Tag Archives: crucifixion

The Wine Jesus Drank

I was doing a little research for a story I was working on (I’ll be posting it tomorrow) and I came across this article.  It pointed out something I’d never thought about before.  Instead of trying to explain it, I though I’d repost it.

The Wine Jesus Drank

Twice Jesus was offered wine while on the cross. He refused the first, but took the second. Why so?

The first time came in verse 23, “they offered him wine mixed with myrrh, but he did not take it.” William Lane explains,

According to an old tradition, respected women of Jerusalem provided a narcotic drink to those condemned to death in order to decrease their sensitivity to the excruciating pain . . . . When Jesus arrived at Golgotha he was offered . . . wine mixed with myrrh, but he refused it, choosing to endure with full consciousness the sufferings appointed for him (The Gospel of Mark, p. 564)

This first wine represented an offer to ease the pain, to opt for a small shortcut—albeit, not a major one in view of the terrible pain of the cross, but a little one nonetheless. But this offer Jesus refused, and in doing so, chose “to endure with full consciousness the sufferings appointed for him.”

The second time came in verse 35. After some bystanders thought he was calling for Elijah, “someone ran and filled a sponge with sour wine, put it on a reed and gave it to him to drink, saying, ‘Wait, let us see whether Elijah will come to take him down.’” Lane comments,

A sour wine vinegar is mentioned in the OT as a refreshing drink (Numbers 6:13; Ruth 2:14), and in Greek and Roman literature as well it is a common beverage appreciated by laborers and soldiers because it relieved thirst more effectively than water and was inexpensive . . . . There are no examples of its use as a hostile gesture. The thought, then, is not of a corrosive vinegar offered as a cruel jest, but of a sour wine of the people. While the words “let us see if Elijah will come” express a doubtful expectation, the offer of the sip of wine was intended to keep Jesus conscious for as long as possible” (Ibid., 573–574).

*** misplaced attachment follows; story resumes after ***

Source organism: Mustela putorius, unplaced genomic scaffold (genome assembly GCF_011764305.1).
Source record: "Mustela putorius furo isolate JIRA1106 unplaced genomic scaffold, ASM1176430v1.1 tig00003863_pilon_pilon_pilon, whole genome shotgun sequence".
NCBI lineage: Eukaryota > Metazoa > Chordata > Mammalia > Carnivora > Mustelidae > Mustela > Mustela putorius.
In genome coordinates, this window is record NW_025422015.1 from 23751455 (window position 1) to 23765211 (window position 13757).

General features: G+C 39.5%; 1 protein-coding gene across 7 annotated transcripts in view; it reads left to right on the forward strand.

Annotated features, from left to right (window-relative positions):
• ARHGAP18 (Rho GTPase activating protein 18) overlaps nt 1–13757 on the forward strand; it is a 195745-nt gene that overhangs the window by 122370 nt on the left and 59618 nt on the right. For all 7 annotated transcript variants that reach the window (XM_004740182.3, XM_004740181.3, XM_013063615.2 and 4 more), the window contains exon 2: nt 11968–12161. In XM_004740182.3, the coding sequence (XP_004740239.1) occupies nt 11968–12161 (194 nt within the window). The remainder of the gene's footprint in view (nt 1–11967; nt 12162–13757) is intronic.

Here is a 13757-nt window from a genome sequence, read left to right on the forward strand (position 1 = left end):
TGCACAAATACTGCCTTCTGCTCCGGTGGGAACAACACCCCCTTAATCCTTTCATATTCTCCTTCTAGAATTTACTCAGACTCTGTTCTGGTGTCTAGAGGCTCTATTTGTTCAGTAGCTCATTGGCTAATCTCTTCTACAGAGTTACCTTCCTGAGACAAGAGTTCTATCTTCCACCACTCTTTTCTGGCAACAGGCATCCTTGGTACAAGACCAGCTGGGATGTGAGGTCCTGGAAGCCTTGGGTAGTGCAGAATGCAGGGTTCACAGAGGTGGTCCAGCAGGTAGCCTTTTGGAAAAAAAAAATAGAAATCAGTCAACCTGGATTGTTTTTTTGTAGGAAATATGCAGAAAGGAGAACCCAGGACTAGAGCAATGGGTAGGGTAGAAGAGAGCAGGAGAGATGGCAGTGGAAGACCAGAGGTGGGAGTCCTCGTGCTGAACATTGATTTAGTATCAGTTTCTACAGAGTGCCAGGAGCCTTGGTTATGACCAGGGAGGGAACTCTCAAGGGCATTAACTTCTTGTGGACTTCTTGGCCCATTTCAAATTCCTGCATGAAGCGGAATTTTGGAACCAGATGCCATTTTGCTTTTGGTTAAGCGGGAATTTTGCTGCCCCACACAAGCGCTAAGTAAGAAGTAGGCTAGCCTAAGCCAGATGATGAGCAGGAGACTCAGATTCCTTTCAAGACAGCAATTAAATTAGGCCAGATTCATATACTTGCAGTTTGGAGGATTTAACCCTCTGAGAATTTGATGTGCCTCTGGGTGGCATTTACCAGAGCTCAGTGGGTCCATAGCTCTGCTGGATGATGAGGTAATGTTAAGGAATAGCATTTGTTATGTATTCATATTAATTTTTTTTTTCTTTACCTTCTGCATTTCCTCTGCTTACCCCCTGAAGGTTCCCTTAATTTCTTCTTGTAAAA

So the first wine (mixed with myrrh) was designed to dull Jesus’ pain, to keep him from having to endure the cross with full consciousness. This wine he refused.

And the second (sour) wine was given to keep him “conscious for as long as possible,” and thus have the effect of prolonging his pain. This is the wine Jesus drank.

Other condemned criminals would have taken the first (to ease their torment) and passed on the second (so as not to prolong their horrific pain). But Jesus would take no shortcuts on the way to our redemption.

At the cross, he drank the wine of his Father’s wrath down to its very dregs, and he did so for us—that we might enjoy the wine of his Father’s love, join him at the Marriage Supper of the Lamb, and live redeemed forever in the glorious presence of the one who took no shortcuts in saving us.





Lord I come before You

Tears so bountiful I cannot see

If you are really there and really care

Please take this burden off of me


I can feel Your presence now

So close, but just out of reach

Take my hand and lead me

To the place I may find peace


I need You more than ever before

For I have sinned and need Your grace

You have saved me; You have healed me

You have forgiven my soul’s disgrace


You have brought me out of darkness

And into your promising light

You have given me strength

When I was too weak to fight


You saw me when I stumbled

And You caught me in Your arms

You have shielded and protected me

Throughout my many storms


 But now it seems to me

That I have lost Your grace

I look all around me

But I can’t see Your face


I see my sins and wrongs I’ve done

And they block You from my view

I see the devil mocking me

Saying he has conquered You


Then I see a drop of blood

The devil starts to cower

As more blood falls, my sins are covered

Satan cannot overcome Your power


I look up and see You on the cross

I see Your pain and cry thanks to You

For I know Your blood covers my sins

And gives me life anew


I am thankful that someone like You

Would die for a sinner like me

I’ll praise you all my days

Because of Your grace, I now can see


Since it’s almost Easter, I thought I’d share this poem I wrote a few years ago.  Enjoy!